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This book is designed to serve as a kind of compendium or manual, not only for students and teachers, but for the general reader who takes interest in the materials and history of the higher English poetry, and seeks a simple statement of its principles in relation to life, conduct, and art.
In the preface to a little volume, entitled the Poetry of the People, I have said that the poetry of refined self-consciousness and deliberate art, the poetry that requires analysis, should not be forced down the throats of children. The love of poetry should precede the study of it. Ballads, poems of national history and sentiment, songs and lays that were ever on the lips of our forefathers because they sprang from the heart, — the poetry of the people, in short, — should be made familiar to our children, because it is simple, ingenuous, manly, redolent of national tradition and fitted to inculcate national ideals in the rising generation. Such poetry is enjoyed and loved ; and learned because it is a joy to learn it. So a gateway is opened to the Courts of Song, where once admitted the novitiate turns not back. He presses from cloisters of far-heard melody to the chanting choir; the echoing clerestory calls to his imagination ; his sense is ravished and his soul refined with ever new delight. The poetry of the people appeals to the communal consciousness and the untutored taste. The one it welds, the other fashions. The poetry of art is the poetry of the individual, of personal effort or thought, of yearnings rarely all comprehended and less than half expressed, of conscious idealization, of social themes made spiritual. Sometimes it is the criticism of life, sometimes of manners; sometimes the genial mirroring of the truth, sometimes the smile that plays upon its face — that mocks, but mocking enlightens and diverts. Suggestive and allusive, and elusive too, its pleasure is not bounded by the melody, but is in the counterpoint and thorough-bass and over-tones. It is of the poet of simpler kind that the Bard of Venusia writes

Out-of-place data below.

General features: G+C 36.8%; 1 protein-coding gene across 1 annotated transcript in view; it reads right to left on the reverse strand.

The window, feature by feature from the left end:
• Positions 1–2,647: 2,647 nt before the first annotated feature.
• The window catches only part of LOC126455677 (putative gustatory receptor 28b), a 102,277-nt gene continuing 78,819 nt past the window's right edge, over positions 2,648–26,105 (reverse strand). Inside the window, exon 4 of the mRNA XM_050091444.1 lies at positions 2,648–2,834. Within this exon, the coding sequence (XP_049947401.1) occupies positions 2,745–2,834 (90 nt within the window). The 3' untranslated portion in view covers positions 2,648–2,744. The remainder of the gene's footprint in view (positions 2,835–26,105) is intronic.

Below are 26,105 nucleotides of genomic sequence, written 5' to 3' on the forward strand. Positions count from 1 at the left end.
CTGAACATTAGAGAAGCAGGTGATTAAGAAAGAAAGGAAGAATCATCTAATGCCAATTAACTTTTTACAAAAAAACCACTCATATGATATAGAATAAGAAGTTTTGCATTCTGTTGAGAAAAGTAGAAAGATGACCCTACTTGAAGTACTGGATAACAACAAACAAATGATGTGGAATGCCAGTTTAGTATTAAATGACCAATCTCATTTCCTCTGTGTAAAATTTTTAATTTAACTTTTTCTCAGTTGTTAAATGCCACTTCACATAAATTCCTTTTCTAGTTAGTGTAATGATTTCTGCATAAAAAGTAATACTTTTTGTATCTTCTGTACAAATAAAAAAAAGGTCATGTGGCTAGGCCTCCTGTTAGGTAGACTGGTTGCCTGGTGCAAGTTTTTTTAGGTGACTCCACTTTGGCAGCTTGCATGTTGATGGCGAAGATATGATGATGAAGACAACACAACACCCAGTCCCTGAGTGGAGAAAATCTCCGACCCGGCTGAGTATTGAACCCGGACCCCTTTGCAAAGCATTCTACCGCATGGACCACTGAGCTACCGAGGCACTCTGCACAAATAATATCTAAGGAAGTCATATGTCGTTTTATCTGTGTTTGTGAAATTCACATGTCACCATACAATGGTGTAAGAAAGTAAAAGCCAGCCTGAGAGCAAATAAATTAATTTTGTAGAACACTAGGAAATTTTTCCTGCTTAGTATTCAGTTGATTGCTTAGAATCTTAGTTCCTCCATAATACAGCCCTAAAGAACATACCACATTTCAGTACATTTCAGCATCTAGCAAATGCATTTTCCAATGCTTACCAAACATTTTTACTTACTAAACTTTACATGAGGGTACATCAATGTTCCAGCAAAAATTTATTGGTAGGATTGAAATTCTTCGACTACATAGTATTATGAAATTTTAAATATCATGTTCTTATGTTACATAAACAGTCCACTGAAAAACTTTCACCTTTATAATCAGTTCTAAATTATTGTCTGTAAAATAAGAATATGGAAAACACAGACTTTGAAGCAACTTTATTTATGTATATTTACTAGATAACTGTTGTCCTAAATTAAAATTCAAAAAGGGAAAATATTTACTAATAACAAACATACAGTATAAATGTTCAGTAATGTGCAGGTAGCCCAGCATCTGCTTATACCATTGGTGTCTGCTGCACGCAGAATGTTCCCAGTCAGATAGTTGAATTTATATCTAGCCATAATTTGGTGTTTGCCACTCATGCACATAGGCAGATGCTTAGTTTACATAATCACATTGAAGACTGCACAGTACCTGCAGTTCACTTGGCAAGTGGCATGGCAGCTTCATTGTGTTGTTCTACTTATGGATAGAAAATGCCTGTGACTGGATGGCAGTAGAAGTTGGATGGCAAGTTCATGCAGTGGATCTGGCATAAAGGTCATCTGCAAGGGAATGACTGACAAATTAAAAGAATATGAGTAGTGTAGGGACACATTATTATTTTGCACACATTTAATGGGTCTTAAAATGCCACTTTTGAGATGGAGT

Os tenerum pueri balbumque poeta figurat,
and of the poet who has become more conscious of a social aim —
Mox etiam pectus praeceptis format amicis,
Instruit exemplis —
inopem solatur et aegrum.
The poetry of art comforts, heartens, and uplifts; illumines life and purifies, creates, and recreates. Such poetry calls for study that it may be understood, and so enjoyed. And it is with such poetry that this volume deals.
When the Macmillan Company asked me to collaborate in preparing a book planned by Mr. Young, - a book which aimed to print with running historical and critical comment the poems required for entrance to most American colleges, — and to write an introduction thereto on the principles of poetry, I felt that I could not well refuse. For the book was to appear whether I chose to be the collaborator or not; and it was of just the design that I had long hoped I might see realized. There had been collections of poems by the score, with notes and without, and many histories of English literature in general, but no volume of poetry and the special history of poetry in one. There had been independent and exhaustive treatises on poetics, but very few adapted to the use of schools and of the general reader, and none accompanied by the historical and poetic material from which the principles were drawn and to which they might be directly applied.
The chance to collaborate in a history of poetry certified by the • masterpieces themselves, limited to the greatest poets and to the
simplest purpose, and to set some brief outline of a poetic creed before a body of readers, ingenuous, because not yet perverted by wrong teaching, or at any rate because still desirous of learning, - such a chance I felt that I had no right to forego. The practical experience of my colleague, his scholarship and assiduity, have rendered the whole task pleasant, - profitable also, let us hope, to those for whom it was undertaken.